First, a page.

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Thirteen years of coffee and commentary. Tridecaphobes, beware.

Dirty Jobs

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The past few days I’ve been hunkered in the La-Z-Boy, trying to nap away a bit of a bug… and when napping wouldn’t happen and reading made my head hurt I flipped on the idiot box. In the course of my channel surfing — mostly between National Geographic, FoodTV and Discovery, (hundreds of channels and I watch, what… three?) — I happened upon a series called Dirty Jobs. And I couldn’t look away…

In this show, the host — Mike Rowe — does, well… dirty jobs. Icky jobs. Nasty jobs. Or as Discovery says:

Our brave host and apprentice Mike Rowe will introduce you to a hardworking group of men and women who overcome fear, danger and sometimes stench and overall ickiness to accomplish their daily tasks. Not one to just stand by, each week, Rowe will assume the duties of the jobs he’s profiling, working alongside rattlesnake catchers, fish processors, bee removers, septic-tank technicians and other professionals: average folks tackling extraordinary tasks that simply must get done.

In this particular episode the adventures ranged from nursing sick sea-lions to wrangling ostriches (nasty mean critters they are, too… just dinosaurs with feathers) to — and here’s the relevant part — working on a coffee farm. Now given the show’s format, a fair amount of air-time was given to the fertilizing part of the coffee growing process, and that means working with a lot of compost, a fair amount of manure, and a heaping pile of fermenting coffee cherry skins (which have a pretty amazing aroma, let me tell ya.) Just the same, the show also did a fairly spiffy job of walking through the many steps involved in processing coffee: picking, sorting, washing, pulping, fermenting, washing (again), drying, milling and roasting.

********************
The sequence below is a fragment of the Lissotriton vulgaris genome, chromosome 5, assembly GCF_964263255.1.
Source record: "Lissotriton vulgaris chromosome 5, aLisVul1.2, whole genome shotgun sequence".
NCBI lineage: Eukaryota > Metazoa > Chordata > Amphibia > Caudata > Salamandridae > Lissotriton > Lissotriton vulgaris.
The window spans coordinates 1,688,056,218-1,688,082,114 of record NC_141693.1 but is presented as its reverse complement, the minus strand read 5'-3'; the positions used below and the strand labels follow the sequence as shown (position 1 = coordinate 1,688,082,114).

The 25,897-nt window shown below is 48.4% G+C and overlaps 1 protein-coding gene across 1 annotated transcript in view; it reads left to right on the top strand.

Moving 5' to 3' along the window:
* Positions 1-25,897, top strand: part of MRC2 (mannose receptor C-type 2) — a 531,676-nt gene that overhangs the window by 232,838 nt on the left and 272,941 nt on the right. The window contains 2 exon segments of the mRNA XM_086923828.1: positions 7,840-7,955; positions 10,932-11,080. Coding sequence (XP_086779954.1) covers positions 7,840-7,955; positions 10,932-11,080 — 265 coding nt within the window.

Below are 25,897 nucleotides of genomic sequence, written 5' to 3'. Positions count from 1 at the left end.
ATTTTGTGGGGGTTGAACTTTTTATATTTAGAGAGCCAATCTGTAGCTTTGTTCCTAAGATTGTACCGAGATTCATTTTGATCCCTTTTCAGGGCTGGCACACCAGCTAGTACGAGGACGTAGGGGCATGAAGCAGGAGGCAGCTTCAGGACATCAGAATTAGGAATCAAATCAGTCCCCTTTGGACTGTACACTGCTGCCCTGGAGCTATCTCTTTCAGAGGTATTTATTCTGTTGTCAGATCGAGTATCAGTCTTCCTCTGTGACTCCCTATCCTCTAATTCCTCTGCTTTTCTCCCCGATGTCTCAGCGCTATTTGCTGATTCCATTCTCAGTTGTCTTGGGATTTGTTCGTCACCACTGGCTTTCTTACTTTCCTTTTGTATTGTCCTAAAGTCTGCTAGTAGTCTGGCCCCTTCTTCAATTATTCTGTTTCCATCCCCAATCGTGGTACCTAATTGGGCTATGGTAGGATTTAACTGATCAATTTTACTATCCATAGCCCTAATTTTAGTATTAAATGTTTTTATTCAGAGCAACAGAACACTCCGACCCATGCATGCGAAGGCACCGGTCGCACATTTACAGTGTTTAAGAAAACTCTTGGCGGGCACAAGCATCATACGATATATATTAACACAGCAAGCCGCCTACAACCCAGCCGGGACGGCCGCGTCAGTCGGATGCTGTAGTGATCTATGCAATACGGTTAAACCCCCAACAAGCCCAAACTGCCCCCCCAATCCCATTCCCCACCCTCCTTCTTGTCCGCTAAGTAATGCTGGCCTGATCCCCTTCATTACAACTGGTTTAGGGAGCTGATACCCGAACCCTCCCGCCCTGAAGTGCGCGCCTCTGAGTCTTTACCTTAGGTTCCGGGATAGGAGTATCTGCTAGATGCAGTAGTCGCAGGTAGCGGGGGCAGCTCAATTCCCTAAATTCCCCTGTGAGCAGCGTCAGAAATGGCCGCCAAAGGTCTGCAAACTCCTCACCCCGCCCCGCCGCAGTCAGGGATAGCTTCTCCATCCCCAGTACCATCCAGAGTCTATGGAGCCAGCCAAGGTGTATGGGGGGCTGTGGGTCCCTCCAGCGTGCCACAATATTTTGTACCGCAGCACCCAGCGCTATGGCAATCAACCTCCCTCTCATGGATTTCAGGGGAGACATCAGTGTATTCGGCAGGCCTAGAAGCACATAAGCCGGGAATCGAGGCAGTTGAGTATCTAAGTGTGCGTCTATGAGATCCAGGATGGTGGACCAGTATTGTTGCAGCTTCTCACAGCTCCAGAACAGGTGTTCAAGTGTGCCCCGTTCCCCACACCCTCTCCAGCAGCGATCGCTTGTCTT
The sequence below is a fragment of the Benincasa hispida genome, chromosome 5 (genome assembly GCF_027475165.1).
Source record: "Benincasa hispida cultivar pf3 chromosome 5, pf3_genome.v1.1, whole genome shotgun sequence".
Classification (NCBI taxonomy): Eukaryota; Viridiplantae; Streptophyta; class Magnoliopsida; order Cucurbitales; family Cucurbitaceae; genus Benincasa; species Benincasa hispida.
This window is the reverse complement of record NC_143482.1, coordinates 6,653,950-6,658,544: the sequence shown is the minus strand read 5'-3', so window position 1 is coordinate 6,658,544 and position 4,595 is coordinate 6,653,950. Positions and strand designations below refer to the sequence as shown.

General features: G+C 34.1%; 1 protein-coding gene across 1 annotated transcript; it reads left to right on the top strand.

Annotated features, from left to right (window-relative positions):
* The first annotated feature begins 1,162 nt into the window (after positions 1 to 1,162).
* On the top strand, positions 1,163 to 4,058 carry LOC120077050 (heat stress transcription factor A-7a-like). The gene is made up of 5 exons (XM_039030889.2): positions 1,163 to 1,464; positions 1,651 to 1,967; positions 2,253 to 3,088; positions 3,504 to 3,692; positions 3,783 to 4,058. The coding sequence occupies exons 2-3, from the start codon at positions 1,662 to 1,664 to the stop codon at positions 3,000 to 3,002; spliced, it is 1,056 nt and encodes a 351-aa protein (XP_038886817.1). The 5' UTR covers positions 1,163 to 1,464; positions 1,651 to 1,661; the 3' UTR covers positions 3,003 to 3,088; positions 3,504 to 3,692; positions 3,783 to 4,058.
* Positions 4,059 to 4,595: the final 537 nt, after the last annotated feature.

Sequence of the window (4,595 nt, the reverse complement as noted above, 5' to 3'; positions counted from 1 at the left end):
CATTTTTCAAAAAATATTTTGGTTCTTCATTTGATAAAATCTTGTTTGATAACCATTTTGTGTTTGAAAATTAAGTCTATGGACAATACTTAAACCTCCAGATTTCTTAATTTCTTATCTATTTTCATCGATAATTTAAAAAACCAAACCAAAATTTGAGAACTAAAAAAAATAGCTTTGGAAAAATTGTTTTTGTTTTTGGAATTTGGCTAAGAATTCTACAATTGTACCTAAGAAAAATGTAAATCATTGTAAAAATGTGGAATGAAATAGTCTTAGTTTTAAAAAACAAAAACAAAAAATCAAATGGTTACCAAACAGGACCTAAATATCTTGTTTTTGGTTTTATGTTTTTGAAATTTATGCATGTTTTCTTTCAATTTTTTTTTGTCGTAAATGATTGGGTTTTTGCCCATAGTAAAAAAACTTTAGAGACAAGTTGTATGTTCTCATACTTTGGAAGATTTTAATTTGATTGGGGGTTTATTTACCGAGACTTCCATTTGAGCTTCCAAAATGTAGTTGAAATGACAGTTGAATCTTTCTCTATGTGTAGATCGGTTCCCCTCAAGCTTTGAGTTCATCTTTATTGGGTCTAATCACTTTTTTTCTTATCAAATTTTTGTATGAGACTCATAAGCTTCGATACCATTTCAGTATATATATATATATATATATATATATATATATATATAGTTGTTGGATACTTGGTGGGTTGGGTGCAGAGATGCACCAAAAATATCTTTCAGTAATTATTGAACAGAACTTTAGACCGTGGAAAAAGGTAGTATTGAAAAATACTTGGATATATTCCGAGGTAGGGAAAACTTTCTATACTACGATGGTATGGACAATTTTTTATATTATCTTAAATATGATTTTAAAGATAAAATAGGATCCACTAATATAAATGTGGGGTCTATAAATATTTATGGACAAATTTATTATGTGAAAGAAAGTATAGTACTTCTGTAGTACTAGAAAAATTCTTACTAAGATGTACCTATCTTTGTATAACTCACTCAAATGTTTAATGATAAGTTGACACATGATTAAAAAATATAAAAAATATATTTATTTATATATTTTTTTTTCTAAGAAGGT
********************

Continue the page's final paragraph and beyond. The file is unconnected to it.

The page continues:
Dirty Jobs… look for the Ostrich Farmer episode.

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Author: deCadmus

Doug Cadmus is a usability guy, writer and sometime dramatist who moved to Vermont for the coffee, where he's the Web Guy for Green Mountain Coffee Roasters. When not writing, reading, or tapping out haiku-like Twitter posts, he roasts coffee in his garage.

One Comment

  1. There is also a British series called “Worst Jobs in History”. I think it too airs on Discovery and basically it looks at the same thing but from a historical perspestive.

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